The Malta Independent 22 June 2021, Tuesday

TMID Editorial: Golden passports - Ongoing reputational damage

Friday, 11 June 2021, 07:39 Last update: about 11 days ago

The European Commission’s decision to step up its infringement procedure against Malta’s ‘golden passports’ scheme came as no surprise.

The EU has been telling Malta, as well as other Member States that operate similar schemes, that selling national passports also means selling EU citizenship, and that such schemes may attract some unsavoury individuals if a strong vetting process is not put in place.


Malta ventured into the passport-selling business soon after Labour’s 2013 election victory, and controversy followed close behind.

The idea was put forward by Henley and Partners, who eventually became the main concessionaire for the scheme. When it stated operating in Malta, Henley already had a bad reputation as a company that helped dubious people, including criminals, obtain foreign passports for their nefarious ends. That reputation was made worse by the threats the firm levelled against Daphne Caruana Galizia – with the blessing of the Office of the Prime Minister - and other newsrooms, including this one.

Malta, we were told, would be different, and the scheme would come equipped with the most rigorous due diligence process possible. Time showed otherwise and the IIP had many failures, as highlighted by the recent Passport Papers investigation.

Many applicants were barely spending a day in Malta, and most of these millionaires were renting out dingy places in areas like Gzira and St Paul’s Bay, rather than buying expensive villas. The required ‘genuine link’ for some applicants went only as far as proving that they bought pastizzi from Serkin or a Red Bull from Havana.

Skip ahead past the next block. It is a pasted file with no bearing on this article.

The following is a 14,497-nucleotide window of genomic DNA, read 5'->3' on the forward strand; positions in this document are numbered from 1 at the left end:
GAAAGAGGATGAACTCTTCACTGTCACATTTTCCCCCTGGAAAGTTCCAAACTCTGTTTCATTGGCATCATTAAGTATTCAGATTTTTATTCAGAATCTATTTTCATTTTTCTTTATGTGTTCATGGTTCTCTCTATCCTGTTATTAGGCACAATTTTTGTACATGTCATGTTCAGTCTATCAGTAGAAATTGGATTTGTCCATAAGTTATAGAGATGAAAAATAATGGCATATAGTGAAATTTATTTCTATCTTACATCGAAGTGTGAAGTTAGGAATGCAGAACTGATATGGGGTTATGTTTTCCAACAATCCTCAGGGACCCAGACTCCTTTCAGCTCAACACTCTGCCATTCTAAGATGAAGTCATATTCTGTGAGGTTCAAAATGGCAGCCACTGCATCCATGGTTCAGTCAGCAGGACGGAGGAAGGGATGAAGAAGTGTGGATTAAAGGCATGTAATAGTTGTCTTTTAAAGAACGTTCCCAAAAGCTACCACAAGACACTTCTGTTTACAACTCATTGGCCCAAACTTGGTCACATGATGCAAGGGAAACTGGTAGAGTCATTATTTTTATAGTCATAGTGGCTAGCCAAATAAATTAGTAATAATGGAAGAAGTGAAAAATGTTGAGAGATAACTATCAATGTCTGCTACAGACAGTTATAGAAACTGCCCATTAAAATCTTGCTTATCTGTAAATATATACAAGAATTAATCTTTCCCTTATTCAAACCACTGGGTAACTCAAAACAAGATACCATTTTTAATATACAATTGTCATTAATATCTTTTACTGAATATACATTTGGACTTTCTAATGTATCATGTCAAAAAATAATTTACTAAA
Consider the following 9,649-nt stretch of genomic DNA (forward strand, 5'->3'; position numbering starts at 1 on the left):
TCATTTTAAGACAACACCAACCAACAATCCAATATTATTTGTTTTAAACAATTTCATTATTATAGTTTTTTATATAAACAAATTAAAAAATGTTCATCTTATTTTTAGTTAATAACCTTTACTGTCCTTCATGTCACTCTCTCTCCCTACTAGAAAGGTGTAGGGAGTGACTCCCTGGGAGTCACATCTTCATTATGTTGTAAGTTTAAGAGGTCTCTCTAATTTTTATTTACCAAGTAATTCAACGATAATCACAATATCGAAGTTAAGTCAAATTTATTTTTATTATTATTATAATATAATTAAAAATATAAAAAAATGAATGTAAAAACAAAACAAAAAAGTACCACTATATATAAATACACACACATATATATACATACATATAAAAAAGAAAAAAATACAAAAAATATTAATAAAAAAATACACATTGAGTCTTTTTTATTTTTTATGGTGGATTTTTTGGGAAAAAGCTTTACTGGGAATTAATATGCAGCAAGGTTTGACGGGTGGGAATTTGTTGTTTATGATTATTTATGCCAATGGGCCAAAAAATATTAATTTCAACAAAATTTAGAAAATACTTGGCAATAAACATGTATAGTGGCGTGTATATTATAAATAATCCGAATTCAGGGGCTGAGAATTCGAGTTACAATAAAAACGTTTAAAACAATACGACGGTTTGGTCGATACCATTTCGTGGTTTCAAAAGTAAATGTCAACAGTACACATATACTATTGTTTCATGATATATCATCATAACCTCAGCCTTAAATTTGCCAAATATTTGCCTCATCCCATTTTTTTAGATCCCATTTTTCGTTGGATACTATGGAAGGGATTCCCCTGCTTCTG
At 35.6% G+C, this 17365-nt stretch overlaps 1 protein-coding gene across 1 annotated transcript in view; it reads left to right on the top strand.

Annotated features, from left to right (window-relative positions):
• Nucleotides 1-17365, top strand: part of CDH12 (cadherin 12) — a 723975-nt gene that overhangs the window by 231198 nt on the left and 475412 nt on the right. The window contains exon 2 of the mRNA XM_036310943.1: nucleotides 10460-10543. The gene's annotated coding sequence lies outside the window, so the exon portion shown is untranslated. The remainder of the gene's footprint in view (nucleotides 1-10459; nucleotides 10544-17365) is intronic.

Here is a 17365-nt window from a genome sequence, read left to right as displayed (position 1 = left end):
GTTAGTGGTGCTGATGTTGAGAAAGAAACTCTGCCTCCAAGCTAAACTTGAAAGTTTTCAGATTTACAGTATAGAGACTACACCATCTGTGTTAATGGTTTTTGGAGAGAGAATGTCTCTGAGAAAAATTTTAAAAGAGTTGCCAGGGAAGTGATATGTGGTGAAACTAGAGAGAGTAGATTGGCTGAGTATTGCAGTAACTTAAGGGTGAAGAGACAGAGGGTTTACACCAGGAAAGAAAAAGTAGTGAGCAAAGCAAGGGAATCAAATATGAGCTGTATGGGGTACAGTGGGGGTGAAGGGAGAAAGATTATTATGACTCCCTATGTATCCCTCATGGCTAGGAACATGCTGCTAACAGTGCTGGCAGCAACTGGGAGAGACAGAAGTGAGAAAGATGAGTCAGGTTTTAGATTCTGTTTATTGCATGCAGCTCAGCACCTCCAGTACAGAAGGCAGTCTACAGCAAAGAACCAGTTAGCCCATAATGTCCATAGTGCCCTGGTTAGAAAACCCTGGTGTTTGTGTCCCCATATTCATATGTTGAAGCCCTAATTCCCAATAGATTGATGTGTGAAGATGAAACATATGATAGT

There were also individuals who, legally in their own countries could not have obtained citizenship from other states. And there were many signs that the government of Malta actually assisted these individuals in breaking their national laws, including by accepting to hide their names from the citizenship list.

The IIP has since been scrapped and replaced by a new one run by a state agency. The government says the new scheme it has put in place has “addressed all concerns” pertaining to the Henley-run scheme.

But it is very clear that the European Commission does not agree. The Maltese government has argued that issues of citizenship fall under national competence, but it seems to be unable to understand that, as of 2008, a Maltese passport is also an EU passport. No country should have the right to grant foreign citizens the rights we enjoy as EU citizens – at least not in exchange for a hefty sum of money.

The government defends the citizenship scheme by saying that it has funded many social projects. On Wednesday – on the same day that the EU stepped up its infringement procedure – the Prime Minister announced that €8 million had been given to Hospice Malta to turn an existing care home into a palliative care facility.

Without wanting to politicise the matter, the timing was suspicious, to say the least.

Social projects are always to be lauded, but using the money form a dubious scheme to fund social projects does not make that scheme any less dubious.

We have always stood against the concept of selling citizenship for money, and that will not change. Malta’s citizenship programme will always remain controversial, irrespective of whether it is run by an international agency with a bad reputation or by a state entity.

The matter could now end up at the highest European court. The government needs to realise once and for all that the continued reputational damage that will stem from this dragged-out battle is simply not worth it.

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